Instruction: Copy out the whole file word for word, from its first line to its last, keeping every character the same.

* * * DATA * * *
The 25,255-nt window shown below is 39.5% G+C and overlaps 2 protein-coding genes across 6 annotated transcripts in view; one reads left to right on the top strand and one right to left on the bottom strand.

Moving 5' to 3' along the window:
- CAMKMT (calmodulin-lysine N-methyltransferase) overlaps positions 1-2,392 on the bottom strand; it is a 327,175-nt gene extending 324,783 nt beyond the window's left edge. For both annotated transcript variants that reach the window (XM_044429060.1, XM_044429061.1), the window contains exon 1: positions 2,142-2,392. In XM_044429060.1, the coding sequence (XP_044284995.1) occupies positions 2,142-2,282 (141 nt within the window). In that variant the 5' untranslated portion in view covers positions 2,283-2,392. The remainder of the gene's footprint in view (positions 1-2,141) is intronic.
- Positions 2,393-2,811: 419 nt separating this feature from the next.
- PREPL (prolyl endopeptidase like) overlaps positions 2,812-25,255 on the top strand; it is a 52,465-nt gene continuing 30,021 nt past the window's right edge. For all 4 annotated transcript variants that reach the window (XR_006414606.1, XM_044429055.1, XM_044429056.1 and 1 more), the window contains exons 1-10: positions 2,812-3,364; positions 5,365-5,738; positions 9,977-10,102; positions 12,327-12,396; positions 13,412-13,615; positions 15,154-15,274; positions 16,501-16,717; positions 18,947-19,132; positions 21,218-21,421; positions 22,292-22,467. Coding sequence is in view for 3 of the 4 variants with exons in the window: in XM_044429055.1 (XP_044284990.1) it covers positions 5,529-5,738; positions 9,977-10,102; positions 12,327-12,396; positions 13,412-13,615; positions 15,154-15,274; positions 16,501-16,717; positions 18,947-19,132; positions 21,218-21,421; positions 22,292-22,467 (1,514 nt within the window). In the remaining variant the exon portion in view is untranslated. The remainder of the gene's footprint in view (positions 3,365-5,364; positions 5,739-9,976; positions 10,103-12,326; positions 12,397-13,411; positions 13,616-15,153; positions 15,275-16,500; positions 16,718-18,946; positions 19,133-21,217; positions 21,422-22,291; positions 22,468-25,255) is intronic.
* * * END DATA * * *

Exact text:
The 25,255-nt window shown below is 39.5% G+C and overlaps 2 protein-coding genes across 6 annotated transcripts in view; one reads left to right on the top strand and one right to left on the bottom strand.

Moving 5' to 3' along the window:
- CAMKMT (calmodulin-lysine N-methyltransferase) overlaps positions 1-2,392 on the bottom strand; it is a 327,175-nt gene extending 324,783 nt beyond the window's left edge. For both annotated transcript variants that reach the window (XM_044429060.1, XM_044429061.1), the window contains exon 1: positions 2,142-2,392. In XM_044429060.1, the coding sequence (XP_044284995.1) occupies positions 2,142-2,282 (141 nt within the window). In that variant the 5' untranslated portion in view covers positions 2,283-2,392. The remainder of the gene's footprint in view (positions 1-2,141) is intronic.
- Positions 2,393-2,811: 419 nt separating this feature from the next.
- PREPL (prolyl endopeptidase like) overlaps positions 2,812-25,255 on the top strand; it is a 52,465-nt gene continuing 30,021 nt past the window's right edge. For all 4 annotated transcript variants that reach the window (XR_006414606.1, XM_044429055.1, XM_044429056.1 and 1 more), the window contains exons 1-10: positions 2,812-3,364; positions 5,365-5,738; positions 9,977-10,102; positions 12,327-12,396; positions 13,412-13,615; positions 15,154-15,274; positions 16,501-16,717; positions 18,947-19,132; positions 21,218-21,421; positions 22,292-22,467. Coding sequence is in view for 3 of the 4 variants with exons in the window: in XM_044429055.1 (XP_044284990.1) it covers positions 5,529-5,738; positions 9,977-10,102; positions 12,327-12,396; positions 13,412-13,615; positions 15,154-15,274; positions 16,501-16,717; positions 18,947-19,132; positions 21,218-21,421; positions 22,292-22,467 (1,514 nt within the window). In the remaining variant the exon portion in view is untranslated. The remainder of the gene's footprint in view (positions 3,365-5,364; positions 5,739-9,976; positions 10,103-12,326; positions 12,397-13,411; positions 13,616-15,153; positions 15,275-16,500; positions 16,718-18,946; positions 19,133-21,217; positions 21,422-22,291; positions 22,468-25,255) is intronic.